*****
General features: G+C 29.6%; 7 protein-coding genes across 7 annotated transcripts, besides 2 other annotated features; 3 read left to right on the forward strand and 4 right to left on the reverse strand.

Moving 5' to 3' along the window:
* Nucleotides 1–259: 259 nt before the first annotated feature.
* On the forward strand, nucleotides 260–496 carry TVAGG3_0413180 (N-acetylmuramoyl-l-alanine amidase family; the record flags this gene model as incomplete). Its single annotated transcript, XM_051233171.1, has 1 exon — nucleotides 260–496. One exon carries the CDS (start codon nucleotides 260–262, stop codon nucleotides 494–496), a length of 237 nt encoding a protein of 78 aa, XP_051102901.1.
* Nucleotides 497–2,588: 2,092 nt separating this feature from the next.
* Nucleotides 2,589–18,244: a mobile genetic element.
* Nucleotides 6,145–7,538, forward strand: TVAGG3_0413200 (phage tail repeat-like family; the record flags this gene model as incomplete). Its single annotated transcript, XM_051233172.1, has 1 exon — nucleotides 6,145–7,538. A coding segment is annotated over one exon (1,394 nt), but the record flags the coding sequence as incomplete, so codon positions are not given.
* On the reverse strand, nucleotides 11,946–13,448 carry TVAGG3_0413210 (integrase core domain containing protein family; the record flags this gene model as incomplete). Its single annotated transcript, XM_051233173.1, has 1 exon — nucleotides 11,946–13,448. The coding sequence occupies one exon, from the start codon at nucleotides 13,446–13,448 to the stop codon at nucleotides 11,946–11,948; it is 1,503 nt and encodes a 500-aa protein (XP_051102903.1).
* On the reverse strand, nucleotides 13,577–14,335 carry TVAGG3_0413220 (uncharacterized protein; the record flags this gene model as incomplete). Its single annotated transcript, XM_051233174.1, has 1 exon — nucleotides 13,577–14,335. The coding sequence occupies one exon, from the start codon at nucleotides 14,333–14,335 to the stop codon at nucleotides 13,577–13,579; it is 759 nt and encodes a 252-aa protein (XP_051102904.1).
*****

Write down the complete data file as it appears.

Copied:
General features: G+C 29.6%; 7 protein-coding genes across 7 annotated transcripts, besides 2 other annotated features; 3 read left to right on the forward strand and 4 right to left on the reverse strand.

Moving 5' to 3' along the window:
* Nucleotides 1–259: 259 nt before the first annotated feature.
* On the forward strand, nucleotides 260–496 carry TVAGG3_0413180 (N-acetylmuramoyl-l-alanine amidase family; the record flags this gene model as incomplete). Its single annotated transcript, XM_051233171.1, has 1 exon — nucleotides 260–496. One exon carries the CDS (start codon nucleotides 260–262, stop codon nucleotides 494–496), a length of 237 nt encoding a protein of 78 aa, XP_051102901.1.
* Nucleotides 497–2,588: 2,092 nt separating this feature from the next.
* Nucleotides 2,589–18,244: a mobile genetic element.
* Nucleotides 6,145–7,538, forward strand: TVAGG3_0413200 (phage tail repeat-like family; the record flags this gene model as incomplete). Its single annotated transcript, XM_051233172.1, has 1 exon — nucleotides 6,145–7,538. A coding segment is annotated over one exon (1,394 nt), but the record flags the coding sequence as incomplete, so codon positions are not given.
* On the reverse strand, nucleotides 11,946–13,448 carry TVAGG3_0413210 (integrase core domain containing protein family; the record flags this gene model as incomplete). Its single annotated transcript, XM_051233173.1, has 1 exon — nucleotides 11,946–13,448. The coding sequence occupies one exon, from the start codon at nucleotides 13,446–13,448 to the stop codon at nucleotides 11,946–11,948; it is 1,503 nt and encodes a 500-aa protein (XP_051102903.1).
* On the reverse strand, nucleotides 13,577–14,335 carry TVAGG3_0413220 (uncharacterized protein; the record flags this gene model as incomplete). Its single annotated transcript, XM_051233174.1, has 1 exon — nucleotides 13,577–14,335. The coding sequence occupies one exon, from the start codon at nucleotides 14,333–14,335 to the stop codon at nucleotides 13,577–13,579; it is 759 nt and encodes a 252-aa protein (XP_051102904.1).